BEMIDJI, Minn. — The Bemidji State University Department of Theatre presents “The Sophie Scholl Project,” an original work based on records of the life, interrogation, trial and execution of University of Munich student Sophie Scholl during World War II. The production was written, directed and performed by the members of a theatre seminar course taught by Assistant Professor of Theatre and Communication Arts Pat Carriere. It opens on Thursday Nov. 15 and runs through Saturday, Nov. 17. Shows begin at 7:29 p.m. nightly during the three-day run.
Sophia Magdalena Scholl, the daughter of Robert Scholl, was born May 9, 1921. Sophie joined the Hitler Youth in 1933, and at first was enthusiastic about the organization. But influenced by the views of her father, she became increasingly critical of Adolf Hitler and his Nazi government.
After leaving school in 1940 she became a kindergarten teacher, followed by six months of auxiliary war service as a nursery teacher in Blumberg. In May 1942, she entered the University of Munich and became a student of biology and philosophy.
Scholl was a member of a group called White Rose, formed by students at the University of Munich in 1941. It is believed that the group was formed after August von Galen, the Archbishop of Munster, spoke out in a sermon against the Nazi practice of euthanasia — the killing of those considered by the Nazis as genetically unsuitable.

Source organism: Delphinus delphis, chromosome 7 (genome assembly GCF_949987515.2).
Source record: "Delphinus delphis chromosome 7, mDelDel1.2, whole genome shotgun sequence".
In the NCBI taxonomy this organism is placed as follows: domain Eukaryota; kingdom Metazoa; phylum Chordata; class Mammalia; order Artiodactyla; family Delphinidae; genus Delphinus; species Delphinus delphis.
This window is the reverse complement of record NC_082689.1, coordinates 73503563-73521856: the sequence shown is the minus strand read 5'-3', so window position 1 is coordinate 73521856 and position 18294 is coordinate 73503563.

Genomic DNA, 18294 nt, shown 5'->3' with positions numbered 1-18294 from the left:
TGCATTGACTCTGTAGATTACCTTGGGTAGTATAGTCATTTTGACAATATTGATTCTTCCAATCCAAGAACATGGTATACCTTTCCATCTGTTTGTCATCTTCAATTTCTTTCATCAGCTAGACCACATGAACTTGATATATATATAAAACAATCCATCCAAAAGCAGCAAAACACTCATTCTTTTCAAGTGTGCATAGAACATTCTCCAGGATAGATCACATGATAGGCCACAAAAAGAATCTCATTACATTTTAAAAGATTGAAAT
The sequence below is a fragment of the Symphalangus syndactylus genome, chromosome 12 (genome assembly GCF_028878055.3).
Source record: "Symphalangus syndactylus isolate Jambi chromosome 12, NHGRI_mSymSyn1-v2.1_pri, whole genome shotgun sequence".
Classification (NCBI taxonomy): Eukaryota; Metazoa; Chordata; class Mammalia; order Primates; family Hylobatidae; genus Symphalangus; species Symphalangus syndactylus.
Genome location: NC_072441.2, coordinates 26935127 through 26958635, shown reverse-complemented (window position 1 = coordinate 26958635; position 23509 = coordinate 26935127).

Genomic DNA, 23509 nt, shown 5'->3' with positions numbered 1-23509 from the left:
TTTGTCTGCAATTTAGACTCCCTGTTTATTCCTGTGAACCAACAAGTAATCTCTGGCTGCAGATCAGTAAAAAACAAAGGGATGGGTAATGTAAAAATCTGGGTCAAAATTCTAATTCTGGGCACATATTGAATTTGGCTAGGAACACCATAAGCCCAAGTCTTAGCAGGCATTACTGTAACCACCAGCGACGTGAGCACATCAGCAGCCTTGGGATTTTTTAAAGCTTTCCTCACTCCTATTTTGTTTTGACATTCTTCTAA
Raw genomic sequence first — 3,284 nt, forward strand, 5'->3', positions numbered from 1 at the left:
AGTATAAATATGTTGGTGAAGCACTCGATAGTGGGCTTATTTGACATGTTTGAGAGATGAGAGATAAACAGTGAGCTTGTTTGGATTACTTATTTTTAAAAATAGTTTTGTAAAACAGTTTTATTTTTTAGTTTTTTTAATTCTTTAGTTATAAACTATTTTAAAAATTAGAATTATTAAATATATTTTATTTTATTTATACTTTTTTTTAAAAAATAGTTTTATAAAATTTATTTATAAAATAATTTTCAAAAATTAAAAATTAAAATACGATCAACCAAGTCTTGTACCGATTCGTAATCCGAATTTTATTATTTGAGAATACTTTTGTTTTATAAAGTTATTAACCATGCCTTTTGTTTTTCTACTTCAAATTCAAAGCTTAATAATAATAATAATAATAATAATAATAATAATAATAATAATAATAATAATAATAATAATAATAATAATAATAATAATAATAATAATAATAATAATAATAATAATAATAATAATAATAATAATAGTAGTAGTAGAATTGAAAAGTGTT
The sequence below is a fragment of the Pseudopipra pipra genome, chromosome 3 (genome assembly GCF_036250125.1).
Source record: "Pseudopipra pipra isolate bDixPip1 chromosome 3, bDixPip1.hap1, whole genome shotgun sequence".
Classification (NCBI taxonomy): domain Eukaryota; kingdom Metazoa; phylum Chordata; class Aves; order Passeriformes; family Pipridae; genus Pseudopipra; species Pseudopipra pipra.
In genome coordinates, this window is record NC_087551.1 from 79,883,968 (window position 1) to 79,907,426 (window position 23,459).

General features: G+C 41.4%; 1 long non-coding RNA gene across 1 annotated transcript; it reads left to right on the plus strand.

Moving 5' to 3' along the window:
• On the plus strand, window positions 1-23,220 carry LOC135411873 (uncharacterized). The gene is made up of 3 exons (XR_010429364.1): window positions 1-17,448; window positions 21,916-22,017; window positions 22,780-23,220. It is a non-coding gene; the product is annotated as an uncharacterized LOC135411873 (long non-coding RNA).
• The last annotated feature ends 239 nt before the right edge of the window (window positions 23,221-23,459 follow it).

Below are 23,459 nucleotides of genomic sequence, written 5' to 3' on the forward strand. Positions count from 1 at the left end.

Members of this anti-Nazi group included Sophie and her brother Hans, their sister Inge, Christoph Probst, Alexander Schmorell, Willi Graf and Jugen Wittenstein. Kurt Huber, a philosophy teacher at the university, was also a member of the group.
In 1943, Sophie and her brother Hans were arrested for distributing leaflets on the Munich campus, and Christoph Probst was later arrested in connection with the production of the leaflets. The three members of the White Rose group appeared before the People’s Court judge Roland Frieisler on Feb. 20, 1943 and were executed hours later after being found guilty of sedition.
Sophie Scholl will be played by Mallory McKay, a sophomore in elementary education from Rochester, Minn. Also in the cast are: Erik Bergsven (freshman in music; Bemidji, Minn.) as Johann Reichardt, Inspector Robert Mohr and Judge Roland Frieisler; Ramey Nordby (fresman in creative and professional writing; Grygla, Minn.) as Christoper Probst; Thomas Bauer (senior in history; Owatonna, Minn.) as Hans Scholl; Sarah Bull (junior in theatre; Bemidji, Minn.) as Traute Lafrenz and Else Gebel; Kayla Hinkemeyer (sophomore in elementary education; Kimball, Minn.) as Gisela Schertling and Magdalena Scholl; Jamie Lim (junior in psychology from Melaka, Malaysia) as a guard and Carriere as Robert Scholl.
The Sophie Scholl Project will be held in the Black Box of the Bangsberg Fine Arts Complex, located on the campus of Bemidji State University. Tickets are $8.00 for adults, $4.00 for students and senior citizens. BSU students are admitted free with a valid ID. Seating in the Black Box is limited, so interested patrons are encouraged to buy tickets in advance.
Tickets are available in the Bangsberg Fine Arts Complex box office, located in Bangsberg 127 on the BSU campus. Tickets are available by telephone reservation only, and will not be available for walk-up purchase; call (218) 755-3863 to reserve.
For more information, please contact Patrick Carriere at the Bemidji State University Department of Theatre at (218) 755-3901.